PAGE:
Features

Watergate

16 September 2017

9:00 AM

16 September 2017

9:00 AM

Enough has been written about a Conservative government that knows its electoral success depends on Britain remaining a property-owning democracy, yet offers nothing beyond token gestures to stop the young being priced out of home ownership. Enough, too, has been said about graduates being overcharged, pensioners soaking up the largesse of the tax and benefit systems, the failure to upgrade infrastructure, the obesity crisis, and all the other problems that can’t be tackled because of half-thought-through Tory prejudices.

Allow me instead to concentrate on the scandal of the privatised water industry. Journalists and academics have been banging on for what feels like an age about an ‘organised rip-off’, to use the words of the usually sedate Financial Times. Few took notice, and that should not surprise you. Causes can appear marginal for years. Politicians see no need to address them. Then, with no warning to those who haven’t been paying attention, they explode.

Last week Michael Robinson of the BBC presented a superb documentary on what Thames Water had done to London and the southeast. Most infamously, the company poured 1.4 litres of sewage into the Thames near Marlow alone, destroying fish and fouling the home lives of river-side residents. The residents were also its customers. Not that Thames Water seemed to care. Water is a private monopoly. Why should it bother itself about the feelings of people who had nowhere else to go? After hearing how managers ignored warnings from workers about persistent equipment failures, Judge Francis Sheridan encapsulated their attitude when he said that the company had presided over ‘a shocking and disgraceful state of affairs’.

As shocking is the way that the former owners of Thames, the Australian bank Macquarie, was able to pass its costs on to the public. Macquarie took on £2.8 billion of debt to buy the company; it then loaded £2 billion of Cayman Islands debt on to Thames Water and its customers, despite giving assurances to the water regulator Ofwat that it would do no such thing. Macquarie has taken its profits. According to Martin Blaiklock, an infrastructure consultant, its investors received returns of 15 to 19 per cent over 11 years — twice the expected level. All it has left behind is a £2 billion debt and a very bad smell.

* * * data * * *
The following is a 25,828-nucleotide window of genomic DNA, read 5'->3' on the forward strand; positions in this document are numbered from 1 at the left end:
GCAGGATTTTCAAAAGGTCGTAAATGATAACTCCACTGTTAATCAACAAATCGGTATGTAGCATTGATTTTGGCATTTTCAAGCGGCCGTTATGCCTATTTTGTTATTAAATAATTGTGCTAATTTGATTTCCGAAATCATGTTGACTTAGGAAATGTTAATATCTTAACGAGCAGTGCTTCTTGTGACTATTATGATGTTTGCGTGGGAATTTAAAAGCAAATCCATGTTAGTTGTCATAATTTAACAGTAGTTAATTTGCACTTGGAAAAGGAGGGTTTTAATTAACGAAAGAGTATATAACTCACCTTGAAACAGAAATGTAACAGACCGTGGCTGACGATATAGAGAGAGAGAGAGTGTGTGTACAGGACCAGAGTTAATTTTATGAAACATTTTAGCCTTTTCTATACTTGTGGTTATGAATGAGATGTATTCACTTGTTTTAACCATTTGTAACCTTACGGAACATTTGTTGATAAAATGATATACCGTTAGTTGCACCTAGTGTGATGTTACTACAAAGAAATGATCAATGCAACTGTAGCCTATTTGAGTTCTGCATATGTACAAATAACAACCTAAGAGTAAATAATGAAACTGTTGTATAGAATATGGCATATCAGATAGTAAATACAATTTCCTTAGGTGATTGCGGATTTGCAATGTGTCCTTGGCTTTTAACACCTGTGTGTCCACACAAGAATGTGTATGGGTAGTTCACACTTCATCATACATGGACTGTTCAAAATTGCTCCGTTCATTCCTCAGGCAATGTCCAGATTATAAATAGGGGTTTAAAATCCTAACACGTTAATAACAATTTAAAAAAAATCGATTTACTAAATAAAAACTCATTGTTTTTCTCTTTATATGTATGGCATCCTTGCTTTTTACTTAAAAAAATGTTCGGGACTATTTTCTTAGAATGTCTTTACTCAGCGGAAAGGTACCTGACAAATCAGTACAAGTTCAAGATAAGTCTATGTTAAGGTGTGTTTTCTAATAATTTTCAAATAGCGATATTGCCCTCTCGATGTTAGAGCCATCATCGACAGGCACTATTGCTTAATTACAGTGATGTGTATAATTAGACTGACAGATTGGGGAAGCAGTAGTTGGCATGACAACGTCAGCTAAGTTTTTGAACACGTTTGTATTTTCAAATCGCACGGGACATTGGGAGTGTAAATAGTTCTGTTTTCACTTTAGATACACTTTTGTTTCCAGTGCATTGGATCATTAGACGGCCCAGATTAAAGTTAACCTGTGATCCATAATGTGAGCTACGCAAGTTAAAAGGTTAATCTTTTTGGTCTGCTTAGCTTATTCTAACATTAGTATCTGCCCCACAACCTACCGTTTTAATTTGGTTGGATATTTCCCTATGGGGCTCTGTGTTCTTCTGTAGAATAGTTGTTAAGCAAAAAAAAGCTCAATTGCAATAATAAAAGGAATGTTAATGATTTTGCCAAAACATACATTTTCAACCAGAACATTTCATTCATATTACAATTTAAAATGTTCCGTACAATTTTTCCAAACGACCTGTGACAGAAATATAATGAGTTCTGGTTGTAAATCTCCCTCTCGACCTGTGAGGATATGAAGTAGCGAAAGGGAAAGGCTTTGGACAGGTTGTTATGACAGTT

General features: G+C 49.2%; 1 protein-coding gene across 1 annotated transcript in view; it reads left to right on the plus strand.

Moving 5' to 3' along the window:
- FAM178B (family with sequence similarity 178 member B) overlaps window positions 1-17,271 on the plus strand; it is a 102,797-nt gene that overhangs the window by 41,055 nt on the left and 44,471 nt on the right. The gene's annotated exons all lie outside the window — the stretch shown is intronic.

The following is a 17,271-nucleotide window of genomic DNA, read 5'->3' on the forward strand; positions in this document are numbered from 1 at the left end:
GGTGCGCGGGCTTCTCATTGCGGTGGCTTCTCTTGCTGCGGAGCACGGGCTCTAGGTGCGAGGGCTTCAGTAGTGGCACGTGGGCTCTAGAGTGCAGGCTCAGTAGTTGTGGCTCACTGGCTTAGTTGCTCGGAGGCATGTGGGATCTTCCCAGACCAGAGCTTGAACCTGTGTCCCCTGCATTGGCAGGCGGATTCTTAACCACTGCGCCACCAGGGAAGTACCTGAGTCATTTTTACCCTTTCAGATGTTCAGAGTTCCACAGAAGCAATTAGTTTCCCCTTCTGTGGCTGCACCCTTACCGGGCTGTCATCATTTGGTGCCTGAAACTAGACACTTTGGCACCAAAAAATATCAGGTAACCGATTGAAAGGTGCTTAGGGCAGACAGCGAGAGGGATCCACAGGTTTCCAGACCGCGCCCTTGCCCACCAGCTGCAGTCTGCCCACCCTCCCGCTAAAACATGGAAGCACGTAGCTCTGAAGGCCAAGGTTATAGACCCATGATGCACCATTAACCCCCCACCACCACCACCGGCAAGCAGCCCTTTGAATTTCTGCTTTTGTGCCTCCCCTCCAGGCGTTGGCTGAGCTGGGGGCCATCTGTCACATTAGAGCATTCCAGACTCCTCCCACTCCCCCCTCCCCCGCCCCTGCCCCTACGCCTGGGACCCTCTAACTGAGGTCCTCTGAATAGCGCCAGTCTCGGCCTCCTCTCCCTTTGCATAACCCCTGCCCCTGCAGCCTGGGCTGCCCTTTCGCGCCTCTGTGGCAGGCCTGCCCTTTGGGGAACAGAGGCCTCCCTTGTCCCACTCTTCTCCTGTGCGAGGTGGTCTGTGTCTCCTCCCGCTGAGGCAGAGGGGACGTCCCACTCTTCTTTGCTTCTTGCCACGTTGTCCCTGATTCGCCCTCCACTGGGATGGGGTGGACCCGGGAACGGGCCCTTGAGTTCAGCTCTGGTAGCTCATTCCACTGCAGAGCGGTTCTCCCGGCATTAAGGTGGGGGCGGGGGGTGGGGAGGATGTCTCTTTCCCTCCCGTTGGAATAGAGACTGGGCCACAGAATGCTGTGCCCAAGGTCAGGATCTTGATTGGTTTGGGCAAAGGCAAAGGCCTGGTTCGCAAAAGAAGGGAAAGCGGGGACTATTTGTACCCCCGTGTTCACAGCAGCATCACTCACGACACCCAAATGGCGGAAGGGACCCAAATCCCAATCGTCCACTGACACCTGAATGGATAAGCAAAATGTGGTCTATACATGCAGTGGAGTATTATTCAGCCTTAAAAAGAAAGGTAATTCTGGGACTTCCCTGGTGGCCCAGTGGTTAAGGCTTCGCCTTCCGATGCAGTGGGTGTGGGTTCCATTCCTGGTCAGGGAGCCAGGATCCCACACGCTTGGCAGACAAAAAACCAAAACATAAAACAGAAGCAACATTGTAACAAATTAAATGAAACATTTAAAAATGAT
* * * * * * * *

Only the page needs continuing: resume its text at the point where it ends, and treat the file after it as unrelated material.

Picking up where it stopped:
Now Thames Water is owned by a Kuwaiti investment fund and a Canadian pension fund. Its managers talk the soothing language of customer service and corporate responsibility. But when pressed by the BBC to say that they would not seek to imitate Macquarie and extract rapacious returns from a captive market, they refused to answer the question.

What interest do Kuwaiti and Canadian investment funds, Australian banks and Cayman Islands financiers have in ensuring the quality and affordability of our water? The hopeless regulators have no answers. Since Margaret Thatcher privatised English water companies in 1989, six out of the nine have pulled themselves off the stock market, meaning they do not have to release to their shareholders information that the regulators can scrutinise.

They promised to bring efficiency. Instead they have brought unsustainable levels of debt that, one way or another, the public will have to redeem. Researchers at Greenwich University say that in the past decade, the nine companies have made £18.8 billion of post-tax profits. Far from using the money to make the water system better, they have paid out £18.1 billion in dividends, and financed investment through loading £42 billion of debt on to consumers.

The university estimates the English are paying £2.3 billion more a year in water and sewerage bills than if the utility companies had remained in state ownership. These costs might have been bearable in good times, but as the Brexit-induced fall in the pound pushes real wages back down again, the prices of water, gas and electricity are bound to be political issues. Customers may not be overly keen to subsidise shareholders and lavishly overpaid managers.

I am not surprised that the Conservatives haven’t joined Labour in demanding the renationalisation of the water industry. It would cost about £70 billion, and in any case, Tories don’t nationalise. But why, after the Macquarie shambles, aren’t ministers and the regulators saying that secretive private equity and Middle East funds should not be allowed to control utilities? Why have they allowed Macquarie to move to the National Grid’s gas division? Ofwat is huffing that it has got tough, but it imposes no penalties on managers who break their commitments. After loading Thames Water with debt and flooding the Thames Valley with excrement, its then boss, the unimprovably named Martin Baggs, bagged a 60 per cent pay rise in 2015.

Conservatives claim to believe in the free market. If they did, they would view monopolies as Adam Smith viewed them — as conspiracies against the public interest. They would not care whether the monopolies were public or private. Both give consumers no choice. Both can put their customers’ interests last. But to the Tory mind, a distinction without a difference makes all the difference.

Because water companies are private monopolies, politicians and regulators back away from confronting them with the necessary anger and vigour. If a nationalised industry behaved as Thames Water has, they would be outraged. As it is, the mere fact that the monopolies are private is enough to persuade politicians to stand aside and let a scandal grow. No one will be more surprised than them when it explodes.

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